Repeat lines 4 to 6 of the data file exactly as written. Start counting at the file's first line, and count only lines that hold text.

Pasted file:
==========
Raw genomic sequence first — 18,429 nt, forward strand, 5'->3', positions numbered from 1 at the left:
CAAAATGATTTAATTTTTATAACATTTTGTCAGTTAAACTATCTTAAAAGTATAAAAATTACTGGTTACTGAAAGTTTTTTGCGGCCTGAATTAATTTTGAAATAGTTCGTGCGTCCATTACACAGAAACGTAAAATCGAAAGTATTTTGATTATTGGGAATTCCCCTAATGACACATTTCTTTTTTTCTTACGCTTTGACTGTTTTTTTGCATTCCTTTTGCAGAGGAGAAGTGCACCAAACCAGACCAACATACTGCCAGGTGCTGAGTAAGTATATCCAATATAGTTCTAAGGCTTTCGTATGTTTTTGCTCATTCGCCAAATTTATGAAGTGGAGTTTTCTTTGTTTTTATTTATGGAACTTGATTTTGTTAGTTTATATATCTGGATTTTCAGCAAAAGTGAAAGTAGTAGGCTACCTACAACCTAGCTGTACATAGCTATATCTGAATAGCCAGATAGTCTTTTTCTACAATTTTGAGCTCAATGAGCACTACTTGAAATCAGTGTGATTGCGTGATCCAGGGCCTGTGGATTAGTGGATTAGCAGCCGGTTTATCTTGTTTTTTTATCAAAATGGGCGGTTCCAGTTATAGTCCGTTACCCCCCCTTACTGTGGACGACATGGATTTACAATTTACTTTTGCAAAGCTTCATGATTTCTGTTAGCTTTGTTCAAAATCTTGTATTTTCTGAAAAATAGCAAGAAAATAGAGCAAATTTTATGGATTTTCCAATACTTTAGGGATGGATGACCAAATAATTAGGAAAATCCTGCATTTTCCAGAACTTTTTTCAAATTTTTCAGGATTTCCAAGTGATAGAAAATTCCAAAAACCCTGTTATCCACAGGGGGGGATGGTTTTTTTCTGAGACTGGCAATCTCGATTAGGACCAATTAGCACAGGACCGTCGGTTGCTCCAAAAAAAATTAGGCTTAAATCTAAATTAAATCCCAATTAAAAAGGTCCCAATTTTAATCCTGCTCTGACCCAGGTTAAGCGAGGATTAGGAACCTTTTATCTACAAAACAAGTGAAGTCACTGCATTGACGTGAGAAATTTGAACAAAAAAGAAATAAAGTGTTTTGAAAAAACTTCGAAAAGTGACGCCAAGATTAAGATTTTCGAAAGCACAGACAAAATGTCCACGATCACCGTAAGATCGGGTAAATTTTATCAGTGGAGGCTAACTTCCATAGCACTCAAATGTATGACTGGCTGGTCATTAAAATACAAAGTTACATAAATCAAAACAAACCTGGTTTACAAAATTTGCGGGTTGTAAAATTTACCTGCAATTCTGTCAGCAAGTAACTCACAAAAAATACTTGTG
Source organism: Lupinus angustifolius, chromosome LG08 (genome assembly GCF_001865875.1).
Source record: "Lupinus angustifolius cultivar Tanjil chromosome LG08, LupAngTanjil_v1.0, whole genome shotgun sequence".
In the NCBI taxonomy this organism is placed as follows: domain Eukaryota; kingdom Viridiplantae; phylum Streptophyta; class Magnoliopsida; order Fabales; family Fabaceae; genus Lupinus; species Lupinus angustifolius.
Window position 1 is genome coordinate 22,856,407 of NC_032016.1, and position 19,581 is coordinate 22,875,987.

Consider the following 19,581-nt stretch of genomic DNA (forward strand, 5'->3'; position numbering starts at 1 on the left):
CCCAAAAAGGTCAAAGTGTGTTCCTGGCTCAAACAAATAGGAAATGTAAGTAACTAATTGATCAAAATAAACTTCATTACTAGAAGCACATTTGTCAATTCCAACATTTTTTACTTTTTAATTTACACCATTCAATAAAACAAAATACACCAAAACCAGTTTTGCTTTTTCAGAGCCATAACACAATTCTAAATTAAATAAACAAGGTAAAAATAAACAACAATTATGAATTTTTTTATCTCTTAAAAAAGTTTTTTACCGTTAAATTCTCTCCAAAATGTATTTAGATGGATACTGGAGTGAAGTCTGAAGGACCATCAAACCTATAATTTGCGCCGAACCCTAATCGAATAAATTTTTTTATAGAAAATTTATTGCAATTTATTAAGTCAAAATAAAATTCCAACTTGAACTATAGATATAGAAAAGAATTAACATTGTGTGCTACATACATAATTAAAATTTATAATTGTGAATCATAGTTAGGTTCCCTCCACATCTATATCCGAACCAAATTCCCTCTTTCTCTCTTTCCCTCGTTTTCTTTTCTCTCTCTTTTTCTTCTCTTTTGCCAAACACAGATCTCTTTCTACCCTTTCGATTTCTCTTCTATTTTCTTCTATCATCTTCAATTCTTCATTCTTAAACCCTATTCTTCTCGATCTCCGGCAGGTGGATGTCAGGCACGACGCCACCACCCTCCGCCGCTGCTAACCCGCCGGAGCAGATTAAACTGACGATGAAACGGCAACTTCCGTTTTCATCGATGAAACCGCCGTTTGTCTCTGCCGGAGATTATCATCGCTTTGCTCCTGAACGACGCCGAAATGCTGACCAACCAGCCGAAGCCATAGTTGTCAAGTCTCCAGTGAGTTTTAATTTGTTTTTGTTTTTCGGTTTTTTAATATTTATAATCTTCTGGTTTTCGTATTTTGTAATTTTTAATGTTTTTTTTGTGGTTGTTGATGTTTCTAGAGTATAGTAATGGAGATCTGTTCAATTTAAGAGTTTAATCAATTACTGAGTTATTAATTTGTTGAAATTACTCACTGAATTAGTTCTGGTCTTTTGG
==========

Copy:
Source record: "Lupinus angustifolius cultivar Tanjil chromosome LG08, LupAngTanjil_v1.0, whole genome shotgun sequence".
In the NCBI taxonomy this organism is placed as follows: domain Eukaryota; kingdom Viridiplantae; phylum Streptophyta; class Magnoliopsida; order Fabales; family Fabaceae; genus Lupinus; species Lupinus angustifolius.
Window position 1 is genome coordinate 22,856,407 of NC_032016.1, and position 19,581 is coordinate 22,875,987.